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Signing James Daniels is the kind of thing you expect a team like the Steelers to do

The James Daniels signing feels like more familiar territory for the Steelers and how they operate in free agency. The only difference the amount of money they have to spend to upgrade their offensive line.

NFL: Chicago Bears at Las Vegas Raiders Stephen R. Sylvanie-USA TODAY Sports

If you would have asked me at the onset of free agency to take a guess at which team had just signed a free-agent interior offensive lineman who was only 24-years old and had 48 career starts to his name, I’d like to think the Steelers would have been my first answer.

That’s exactly what the Steelers did on Tuesday when it was reported that they had reached a deal with James Daniels on a three-year, $26.5 million contract.

Those are the Steelers that I know. That’s the kind of move I normally expect them to make in free agency—think Mike Mitchell, Ladarius Green and Steven Nelson.

The only difference in 2022 is the amount of cap space Pittsburgh has to work with, and when it comes to that, bringing in Daniels, and also fellow interior lineman Mason Cole, sort of feels like what the Chargers did last offseason when they went about rebuilding their offensive line.

The cap-strapped Steelers were mostly frustrated bystanders last offseason when guard Matt Feiler was lost to Los Angeles in that aforementioned offensive line rebuild.

What a difference a year makes, right? Now you can sleep a little easier knowing the Steelers have added a couple of youngsters to their offensive line, especially Daniels who seems to have only scratched the surface of what he’s capable of as an interior lineman in the National Football League. Daniels is a 2018 second-round pick out of Iowa, which means he’s not chopped liver in the pedigree department. He has yet to reach Pro Bowl or All-Pro status, but I’m not really worried about that, nor am I ruling it out.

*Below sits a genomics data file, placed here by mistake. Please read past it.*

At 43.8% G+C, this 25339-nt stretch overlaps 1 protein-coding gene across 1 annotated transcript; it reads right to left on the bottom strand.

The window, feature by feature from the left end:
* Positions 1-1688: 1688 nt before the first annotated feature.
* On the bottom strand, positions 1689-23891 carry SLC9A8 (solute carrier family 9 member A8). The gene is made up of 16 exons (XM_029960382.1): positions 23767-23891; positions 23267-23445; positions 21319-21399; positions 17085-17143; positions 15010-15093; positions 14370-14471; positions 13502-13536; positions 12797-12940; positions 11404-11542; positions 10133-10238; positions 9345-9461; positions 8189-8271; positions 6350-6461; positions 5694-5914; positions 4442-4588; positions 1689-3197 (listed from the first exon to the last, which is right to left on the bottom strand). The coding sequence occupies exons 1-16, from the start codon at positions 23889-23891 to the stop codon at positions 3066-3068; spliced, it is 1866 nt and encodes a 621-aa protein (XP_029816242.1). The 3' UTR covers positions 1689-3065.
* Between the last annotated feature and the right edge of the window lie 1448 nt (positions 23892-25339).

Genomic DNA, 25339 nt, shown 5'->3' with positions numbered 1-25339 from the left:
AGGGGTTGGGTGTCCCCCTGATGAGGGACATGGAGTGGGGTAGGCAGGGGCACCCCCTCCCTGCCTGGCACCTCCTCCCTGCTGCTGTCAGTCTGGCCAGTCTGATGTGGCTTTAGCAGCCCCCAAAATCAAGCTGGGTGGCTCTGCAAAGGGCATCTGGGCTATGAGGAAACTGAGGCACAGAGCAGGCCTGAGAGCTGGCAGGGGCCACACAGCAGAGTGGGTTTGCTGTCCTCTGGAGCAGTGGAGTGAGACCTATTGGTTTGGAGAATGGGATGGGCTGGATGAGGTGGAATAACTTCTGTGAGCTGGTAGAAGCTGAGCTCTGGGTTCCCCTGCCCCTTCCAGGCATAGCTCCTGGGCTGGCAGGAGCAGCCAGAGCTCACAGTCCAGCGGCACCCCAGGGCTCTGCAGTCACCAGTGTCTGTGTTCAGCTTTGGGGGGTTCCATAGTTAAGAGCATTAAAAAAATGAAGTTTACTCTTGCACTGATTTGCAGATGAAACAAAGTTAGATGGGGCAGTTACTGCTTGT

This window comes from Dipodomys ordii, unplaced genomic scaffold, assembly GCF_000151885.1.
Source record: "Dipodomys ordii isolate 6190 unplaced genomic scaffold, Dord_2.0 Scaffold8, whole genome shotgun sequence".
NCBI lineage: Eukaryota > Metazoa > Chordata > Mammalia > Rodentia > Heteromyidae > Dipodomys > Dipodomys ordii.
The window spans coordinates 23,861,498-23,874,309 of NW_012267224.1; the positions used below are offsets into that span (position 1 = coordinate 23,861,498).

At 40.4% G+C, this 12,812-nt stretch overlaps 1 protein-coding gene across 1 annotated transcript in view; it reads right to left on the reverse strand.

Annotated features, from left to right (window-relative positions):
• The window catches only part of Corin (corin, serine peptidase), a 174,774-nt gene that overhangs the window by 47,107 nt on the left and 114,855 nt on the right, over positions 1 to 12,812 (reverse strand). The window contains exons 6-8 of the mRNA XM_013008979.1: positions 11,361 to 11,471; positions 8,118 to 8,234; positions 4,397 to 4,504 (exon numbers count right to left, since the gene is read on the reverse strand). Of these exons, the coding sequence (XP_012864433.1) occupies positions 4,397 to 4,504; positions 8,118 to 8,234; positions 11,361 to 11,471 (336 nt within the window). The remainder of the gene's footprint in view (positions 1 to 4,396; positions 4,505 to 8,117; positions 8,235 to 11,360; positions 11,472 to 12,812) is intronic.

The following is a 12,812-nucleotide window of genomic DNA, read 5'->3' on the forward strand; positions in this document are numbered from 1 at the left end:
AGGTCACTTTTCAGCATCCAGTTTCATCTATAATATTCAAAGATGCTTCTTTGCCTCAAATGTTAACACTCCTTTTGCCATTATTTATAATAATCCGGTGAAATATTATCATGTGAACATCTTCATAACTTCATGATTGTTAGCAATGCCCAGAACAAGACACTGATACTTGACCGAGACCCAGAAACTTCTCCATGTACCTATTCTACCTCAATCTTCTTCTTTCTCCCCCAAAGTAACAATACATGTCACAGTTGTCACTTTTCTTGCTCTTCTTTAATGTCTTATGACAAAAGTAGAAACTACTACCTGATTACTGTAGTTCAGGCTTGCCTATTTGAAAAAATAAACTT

I just like Daniels’ versatility and the fact that he’s been a full-time starter since his rookie season when healthy (he did miss 11 games in 2020 due to a torn pectoral muscle). I’m also digging the fact that Daniels was one of the higher-ranked free agents on the board, even if the move felt less splashy than the signing of Mitch Trubisky or Myles Jack.

After the excitement of the Trubisky signing has waned a bit, it was nice to see the Steelers get back down to more normal business. Yes, there was a bit of panic after inking Chukwuma Okorafor to a similar three-year deal to continue to be Pittsburgh’s right tackle for the foreseeable future, but, big picture, I like how the Steelers have addressed their offensive line.

Will Daniels ever be a Pro Bowl interior lineman? I can’t say, but simply being solid and consistent would be an upgrade over what we’ve seen with the offensive line in recent years.

Will Cole wind up being the starting center over Kendrick Green in 2022? If he is, hopefully, it’s on merit. If Cole is not, that will likely mean that Green made a huge leap in his second season and won the job in training camp, which would, as a byproduct, create some excellent interior depth along the line.

I don’t know if or when the Steelers will ever be done addressing their offensive line, but I’ve always said it wasn’t going to happen overnight.

Finally, even if the Steelers aren’t finished with retooling their offensive line, the unit looks much better right now than it did last March.

It's hard to argue with that.